Review of Recycling Centres in Highland
24th February 2014
The Highland Council’s recycling team is reviewing the operation of its network of 21 recycling centres to encourage the public to make a bigger effort to separate waste that can be recycled from waste that cannot.
The Council wants to increase the amount of material recycled and at the same time reduce the amount of waste sent to landfill.
The amount of non-recyclable (residual) waste collected at recycling centres is rising despite all households throughout Highland having access to kerbside recycling services through the alternate weekly collection; the bulky uplift service being available to over 98% of households in Highland; and over 98% of households living within a few miles of a recycling point.
To tackle this increase, a programme of improvement at all recycling centres has been. These are:-
· A pilot programme is to be introduced at Alness Recycling Centre to examine a range of ways in which the Council can identify and then eliminate the deposit of commercial waste;
· The introduction of specific times/days for the deposit of waste by vans and trailers to ease congestion and “skip blocking”;
· The introduction of an inspection system to ensure that residual waste brought to the site does not contain recyclable waste;
· The re-organisation of sites to increase the provision (space permitting) of recyclable containers and of materials which can be recycled;
· An application to Zero Waste Scotland has been made to examine alternative ways to engage with the public and improve segregation of recyclable materials.
This programme will commence in April.
Councillor Graham Phillips, Chairman of the Council’s TEC Services Committee, said: “We have made great strides forward with recycling over the past decade and we want to maintain the momentum. We have the infrastructure in place and now we need to make some slight changes to the way we run our recycling centres to encourage the public to do more to separate their waste before they get there. Our aim is to increase the recyclable material deposited at our centres and reduce the amount of waste that goes to landfill.”
Bill Alexander, Director of Care and Learning, has announced his intention to retire from The Highland Council. Bill commenced with the Council in 2000, in a joint post with NHS Highland as Head of Children's Services.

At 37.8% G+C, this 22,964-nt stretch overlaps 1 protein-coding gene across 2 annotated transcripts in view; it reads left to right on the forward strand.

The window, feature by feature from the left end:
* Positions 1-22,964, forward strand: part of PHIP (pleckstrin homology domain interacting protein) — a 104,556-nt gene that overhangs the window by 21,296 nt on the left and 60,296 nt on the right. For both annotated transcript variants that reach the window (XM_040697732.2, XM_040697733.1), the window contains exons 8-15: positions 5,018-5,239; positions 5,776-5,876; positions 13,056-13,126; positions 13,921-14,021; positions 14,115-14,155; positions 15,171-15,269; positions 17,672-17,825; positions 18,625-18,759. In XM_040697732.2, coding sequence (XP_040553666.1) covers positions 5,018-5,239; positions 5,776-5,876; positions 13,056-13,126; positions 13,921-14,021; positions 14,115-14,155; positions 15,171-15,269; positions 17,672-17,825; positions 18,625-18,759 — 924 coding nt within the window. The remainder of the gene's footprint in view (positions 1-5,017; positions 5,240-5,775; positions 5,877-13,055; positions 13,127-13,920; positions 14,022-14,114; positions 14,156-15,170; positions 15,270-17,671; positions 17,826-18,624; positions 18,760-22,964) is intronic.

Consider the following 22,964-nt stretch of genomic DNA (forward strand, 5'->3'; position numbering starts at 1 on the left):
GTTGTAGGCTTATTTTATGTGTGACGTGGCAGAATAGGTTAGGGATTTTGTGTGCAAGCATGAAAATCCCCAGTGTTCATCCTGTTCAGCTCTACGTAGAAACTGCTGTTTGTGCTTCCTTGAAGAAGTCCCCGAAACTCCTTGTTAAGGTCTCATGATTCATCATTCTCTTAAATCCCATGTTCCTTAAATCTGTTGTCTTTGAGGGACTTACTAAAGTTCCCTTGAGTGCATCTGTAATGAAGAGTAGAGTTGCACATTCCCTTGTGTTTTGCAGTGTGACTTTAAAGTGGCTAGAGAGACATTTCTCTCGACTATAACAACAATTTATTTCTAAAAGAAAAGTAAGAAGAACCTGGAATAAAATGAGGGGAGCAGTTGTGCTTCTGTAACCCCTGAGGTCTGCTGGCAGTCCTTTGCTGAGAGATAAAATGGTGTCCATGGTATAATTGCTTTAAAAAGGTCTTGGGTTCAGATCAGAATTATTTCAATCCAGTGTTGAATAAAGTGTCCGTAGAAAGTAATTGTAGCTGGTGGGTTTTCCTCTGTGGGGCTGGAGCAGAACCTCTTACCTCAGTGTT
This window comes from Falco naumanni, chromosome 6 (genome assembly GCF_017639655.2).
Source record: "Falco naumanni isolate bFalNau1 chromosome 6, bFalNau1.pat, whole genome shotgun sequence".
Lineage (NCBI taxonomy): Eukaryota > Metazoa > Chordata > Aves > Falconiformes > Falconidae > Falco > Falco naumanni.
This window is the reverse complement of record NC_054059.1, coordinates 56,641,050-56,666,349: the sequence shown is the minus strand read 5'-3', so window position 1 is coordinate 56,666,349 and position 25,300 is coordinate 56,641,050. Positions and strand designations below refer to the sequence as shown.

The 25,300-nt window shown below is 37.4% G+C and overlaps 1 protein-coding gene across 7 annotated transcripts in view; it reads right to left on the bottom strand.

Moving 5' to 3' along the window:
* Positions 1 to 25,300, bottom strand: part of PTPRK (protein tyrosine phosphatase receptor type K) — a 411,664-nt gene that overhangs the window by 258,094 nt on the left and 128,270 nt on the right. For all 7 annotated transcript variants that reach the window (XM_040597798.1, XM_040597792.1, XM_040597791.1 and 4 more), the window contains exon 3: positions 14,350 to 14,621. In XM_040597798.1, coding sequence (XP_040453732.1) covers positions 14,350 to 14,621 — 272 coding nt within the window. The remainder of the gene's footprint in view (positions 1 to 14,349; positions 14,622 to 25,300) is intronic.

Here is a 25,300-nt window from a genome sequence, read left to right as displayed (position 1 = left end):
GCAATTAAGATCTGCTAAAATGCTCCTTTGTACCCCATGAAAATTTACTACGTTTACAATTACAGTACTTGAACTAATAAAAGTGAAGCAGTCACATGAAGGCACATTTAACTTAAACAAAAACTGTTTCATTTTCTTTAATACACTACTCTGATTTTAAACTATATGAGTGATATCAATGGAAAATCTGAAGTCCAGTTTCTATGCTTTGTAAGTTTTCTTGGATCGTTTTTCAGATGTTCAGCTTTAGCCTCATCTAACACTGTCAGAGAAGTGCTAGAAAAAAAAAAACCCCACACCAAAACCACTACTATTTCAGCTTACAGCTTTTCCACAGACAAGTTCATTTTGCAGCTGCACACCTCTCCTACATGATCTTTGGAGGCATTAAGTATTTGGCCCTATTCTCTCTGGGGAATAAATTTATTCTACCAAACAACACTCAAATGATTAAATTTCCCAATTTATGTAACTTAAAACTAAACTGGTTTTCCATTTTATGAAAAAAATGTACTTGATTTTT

Beware of calls from scammers pretending to be the Telephone Preference Service warns Highland Council Trading Standards. Highland Council Trading Standards wish to warn consumers not to fall for a new telephone call scam in which fraudsters pretend to be calling from the Telephone Preference Service (or TPS).
Recent outcomes of Redesign work were noted by Members at yesterday's Highland Council meeting. In the first year of the programme, 8 redesign projects were undertaken using a "Lean" approach and 36 staff have been trained as facilitators.
Motorists are being advised that The Highland Council is currently preparing to carry out resurfacing works at the following locations: • B862 Fort Augustus - Whitebridge - Torness - Dores – Inverness Road; specifically at Errogie Village (North Gateway), Errogie Village (South Gateway), and Compass Farm; and • B851 Errogie – Strathnairn – Daviot Bridge – Culloden Moor Road; specifically at Aberarder House. Advanced works notification signage will be provided at various locations from Thursday 15 March 2018.
The Highland Council has agreed a capital programme of £482m over the next 5 years. The Highland Council serves the largest geographical area in Scotland (over 30%) and has just under £2bn of assets on its balance sheet comprising, amongst other things, 203 operational schools, over 6,700km of roads and over 2,000 properties.
The Highland Council's Enforcement Officers have stepped up patrols in Caithness in a move to tackle the problem of littering, fly tipping and dog fouling. A number of fixed penalty notices have been issued recently including an £80 fine for dog fouling in the Stafford Lane and Back Bridge area of Wick, a £200 fine for fly-tipping on Ackergill Street and another £80 fine for dog fouling in Lybster.
Speaking ahead of today's Council meeting to agree the Council's Capital Programme for 2018/19 to 2022/23, Cllr Margaret Davidson, Leader of the Highland Council said:- "This programme delivers significant investment in a range of key projects across the Highlands. We are investing in schools, roads, bridges, harbours and flood prevention schemes that will benefit our communities.
Highland Council is to make a special case for extra capital investment in the road infrastructure after a winter period which has seen the Highlands battered by some 57 days of severe weather. Highland Council area is particularly subject to severe winter weather, which has a significant impact on the roads and other infrastructure.
Maps of the Council's gritting routes by priority and policy are available online at www.highland.gov.uk/gritting. The information provided is a summary of reports from operational staff and is intended to give a general indication of typical conditions in each area at a point in time.
The £48.5m Wick Community Campus built by Morrison Construction has been announced as a finalist at the Royal Town Planning Institute (RTPI) Awards for Planning Excellence 2018. The project is entered in the category for "Excellence in Planning for a Successful Economy" against eight other finalists from across the UK with the winner to be announced during a ceremony at Milton Court Concert Hall on 24 May 2018.
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